“My personal essay was the best thing I’ve ever written,” exclaimed one enthusiastic Leaving Cert student to his friends as he exited the exam hall after English Paper 1 on Wednesday morning.
“Oh yeah? I’m sure it was,” the young man’s friend quipped back with raised eyebrows.
The response to the opening exam of this year’s Leaving Certificate was mostly positive at Lucan Community College in west Dublin where 146 students are sitting the State exams.
Among them was Niamh Sim (18), who is hoping to study nutrition, and said she was “pretty happy” with how the first paper had gone.
“I timed my paper well. I’m a panicky person so knowing how much time I had and following that really helped,” she said.
“For Question B I did the text for a podcast which I was happy with because it was directly about what sort of music you listen to and music is one of my biggest passions and I felt like I could write about it comfortably. I just thought it was a great question for me … I found that paper really nice, I really liked it.”
The Leaving Certificate and Junior Cycle exams got under way for more than 131,000 students on Wednesday, marking the first full return to traditional written exams after two years of disruption due to the Covid-19 pandemic.
Ronak Pathak (18), who is hoping to study architecture or computer science, described English Paper 1 as “good” and “not as stressful as I thought it was going to be”.
“Nothing came up where I felt like, ‘oh I can’t answer that’ but there was also no question that really stood out to me that I enjoyed,” he said.
“Overall, I think it was a decent paper that everyone could manage. One thing I struggled with was the timing. Even though we had loads of time for this exam, I still spent way too much time on my Question A.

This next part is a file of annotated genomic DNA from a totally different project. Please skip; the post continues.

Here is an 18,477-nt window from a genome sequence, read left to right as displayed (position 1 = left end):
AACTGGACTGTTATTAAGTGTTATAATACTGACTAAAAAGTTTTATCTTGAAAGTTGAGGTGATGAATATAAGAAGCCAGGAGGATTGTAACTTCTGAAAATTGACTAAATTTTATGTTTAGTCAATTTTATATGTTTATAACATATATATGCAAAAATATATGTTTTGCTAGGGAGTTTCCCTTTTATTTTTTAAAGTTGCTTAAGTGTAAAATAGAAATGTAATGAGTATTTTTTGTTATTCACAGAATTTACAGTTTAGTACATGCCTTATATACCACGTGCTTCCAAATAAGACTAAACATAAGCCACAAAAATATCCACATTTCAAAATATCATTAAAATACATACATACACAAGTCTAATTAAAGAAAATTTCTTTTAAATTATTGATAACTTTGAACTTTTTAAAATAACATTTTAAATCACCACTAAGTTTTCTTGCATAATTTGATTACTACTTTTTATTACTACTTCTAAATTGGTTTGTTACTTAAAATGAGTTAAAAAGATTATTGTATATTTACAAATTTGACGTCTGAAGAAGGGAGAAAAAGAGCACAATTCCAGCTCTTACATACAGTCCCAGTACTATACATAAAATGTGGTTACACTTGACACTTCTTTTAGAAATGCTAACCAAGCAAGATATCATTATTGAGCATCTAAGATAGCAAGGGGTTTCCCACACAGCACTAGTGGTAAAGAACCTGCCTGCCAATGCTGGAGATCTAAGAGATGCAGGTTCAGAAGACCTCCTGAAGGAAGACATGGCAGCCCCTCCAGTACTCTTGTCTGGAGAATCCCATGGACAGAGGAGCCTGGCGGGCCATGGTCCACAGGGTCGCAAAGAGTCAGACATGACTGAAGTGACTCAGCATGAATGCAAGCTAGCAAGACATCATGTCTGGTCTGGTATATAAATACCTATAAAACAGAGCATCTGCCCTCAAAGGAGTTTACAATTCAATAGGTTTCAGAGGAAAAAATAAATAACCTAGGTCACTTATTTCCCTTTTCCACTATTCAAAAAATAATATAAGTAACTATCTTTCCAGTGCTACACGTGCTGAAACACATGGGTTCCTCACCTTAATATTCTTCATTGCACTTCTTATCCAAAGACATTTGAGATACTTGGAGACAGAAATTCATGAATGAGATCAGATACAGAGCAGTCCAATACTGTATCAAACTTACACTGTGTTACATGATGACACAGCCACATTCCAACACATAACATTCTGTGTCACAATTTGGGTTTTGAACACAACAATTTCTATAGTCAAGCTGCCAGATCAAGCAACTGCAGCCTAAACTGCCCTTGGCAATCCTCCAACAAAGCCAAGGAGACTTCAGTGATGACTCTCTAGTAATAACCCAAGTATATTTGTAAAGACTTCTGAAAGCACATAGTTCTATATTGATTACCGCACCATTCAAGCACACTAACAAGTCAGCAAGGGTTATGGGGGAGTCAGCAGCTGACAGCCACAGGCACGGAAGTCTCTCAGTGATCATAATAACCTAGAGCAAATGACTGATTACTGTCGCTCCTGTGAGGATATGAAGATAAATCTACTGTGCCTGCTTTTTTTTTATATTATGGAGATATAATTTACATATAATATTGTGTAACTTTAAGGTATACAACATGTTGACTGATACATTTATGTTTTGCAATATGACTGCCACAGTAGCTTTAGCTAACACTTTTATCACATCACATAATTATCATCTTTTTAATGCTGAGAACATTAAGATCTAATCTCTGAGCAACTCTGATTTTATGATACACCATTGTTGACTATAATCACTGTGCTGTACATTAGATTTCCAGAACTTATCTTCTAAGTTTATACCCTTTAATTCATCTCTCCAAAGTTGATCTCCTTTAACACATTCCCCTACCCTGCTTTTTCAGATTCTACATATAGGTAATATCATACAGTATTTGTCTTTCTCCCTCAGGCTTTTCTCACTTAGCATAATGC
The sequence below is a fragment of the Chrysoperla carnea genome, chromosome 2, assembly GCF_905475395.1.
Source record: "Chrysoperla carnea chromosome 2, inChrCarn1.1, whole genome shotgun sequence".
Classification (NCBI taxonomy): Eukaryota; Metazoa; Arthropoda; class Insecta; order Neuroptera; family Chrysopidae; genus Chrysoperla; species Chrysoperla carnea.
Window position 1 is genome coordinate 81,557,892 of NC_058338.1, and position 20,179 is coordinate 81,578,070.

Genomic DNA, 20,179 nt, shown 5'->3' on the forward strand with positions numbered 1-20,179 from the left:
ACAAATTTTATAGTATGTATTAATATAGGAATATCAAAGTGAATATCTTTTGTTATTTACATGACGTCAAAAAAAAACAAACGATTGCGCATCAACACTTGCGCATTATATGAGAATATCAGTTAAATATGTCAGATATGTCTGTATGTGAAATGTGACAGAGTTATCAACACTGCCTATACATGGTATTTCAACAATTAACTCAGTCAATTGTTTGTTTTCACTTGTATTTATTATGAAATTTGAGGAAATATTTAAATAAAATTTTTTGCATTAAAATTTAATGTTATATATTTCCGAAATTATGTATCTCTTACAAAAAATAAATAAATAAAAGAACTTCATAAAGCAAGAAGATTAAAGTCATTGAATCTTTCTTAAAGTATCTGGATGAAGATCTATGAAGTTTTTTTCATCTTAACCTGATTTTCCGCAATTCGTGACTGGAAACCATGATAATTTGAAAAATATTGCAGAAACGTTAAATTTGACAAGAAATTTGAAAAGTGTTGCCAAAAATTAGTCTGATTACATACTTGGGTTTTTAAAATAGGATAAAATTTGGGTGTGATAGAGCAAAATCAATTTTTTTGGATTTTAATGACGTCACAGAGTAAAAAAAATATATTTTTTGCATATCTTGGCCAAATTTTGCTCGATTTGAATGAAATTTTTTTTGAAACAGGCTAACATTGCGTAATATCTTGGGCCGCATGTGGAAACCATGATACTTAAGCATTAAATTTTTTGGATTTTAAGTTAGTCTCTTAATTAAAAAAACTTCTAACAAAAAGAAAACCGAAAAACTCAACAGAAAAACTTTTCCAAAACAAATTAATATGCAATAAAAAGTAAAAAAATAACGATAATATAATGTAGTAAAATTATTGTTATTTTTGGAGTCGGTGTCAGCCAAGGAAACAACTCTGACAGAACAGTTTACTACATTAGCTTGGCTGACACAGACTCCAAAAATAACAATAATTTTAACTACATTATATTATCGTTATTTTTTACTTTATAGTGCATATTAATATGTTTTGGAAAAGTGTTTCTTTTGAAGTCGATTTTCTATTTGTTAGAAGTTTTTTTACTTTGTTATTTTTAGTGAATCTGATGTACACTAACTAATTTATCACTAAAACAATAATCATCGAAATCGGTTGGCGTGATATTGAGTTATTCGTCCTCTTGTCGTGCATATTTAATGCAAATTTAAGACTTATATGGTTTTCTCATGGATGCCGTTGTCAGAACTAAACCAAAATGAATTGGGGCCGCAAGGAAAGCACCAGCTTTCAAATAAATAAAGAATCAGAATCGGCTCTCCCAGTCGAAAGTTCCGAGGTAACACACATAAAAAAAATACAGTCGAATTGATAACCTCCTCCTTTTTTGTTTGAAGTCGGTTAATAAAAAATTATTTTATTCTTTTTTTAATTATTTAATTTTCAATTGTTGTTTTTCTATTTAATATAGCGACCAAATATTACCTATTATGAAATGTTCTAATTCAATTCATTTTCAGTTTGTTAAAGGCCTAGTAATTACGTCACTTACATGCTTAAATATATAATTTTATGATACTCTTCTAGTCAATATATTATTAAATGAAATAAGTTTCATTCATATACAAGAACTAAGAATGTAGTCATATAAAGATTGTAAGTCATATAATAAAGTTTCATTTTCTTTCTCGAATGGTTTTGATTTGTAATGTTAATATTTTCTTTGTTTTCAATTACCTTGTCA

“I got it all done in the end but I definitely could have timed it better.”
Yasmin Aminou (18), who would like to study a health or science course, said “getting the first exam out of the way feels great”.
“It was just that first obstacle and now that it’s over I’m feeling ready for the next one,” she said.
“I think the paper really connected well with the youth and I think we’re seeing more of that in recent paper … the paper was talking about music, poetry, books, stuff that we all take part in. It was really nice to see that and let our own interests shine through in the paper.”
Diane Birnie, principal at Lucan Community College, said there was “an ease” among students exiting the exam hall after the opening exam.
“Most students were coming out with smiles on their faces, and whether that was because of the exam or just glad to be finished it, I don’t know, but very few students left early so we’re delighted with that,” she said.
“Overall, I think it was a good first day … The last two years were a huge ask of all the staff members and teachers who had to produce assessments for their students, that was a big change from what we would have normally done.
“It’s lovely to have had our usual run-in with sixth years where teachers are their advocate, advising them what might come up on an exam and how to use their time appropriately.
“That advice had to be cut short in previous years because the teacher had this dual roll … I think everyone is appreciating the good routines we’ve been in for so many decades in our education system and being able to get back to that after two years of upset is brilliant.”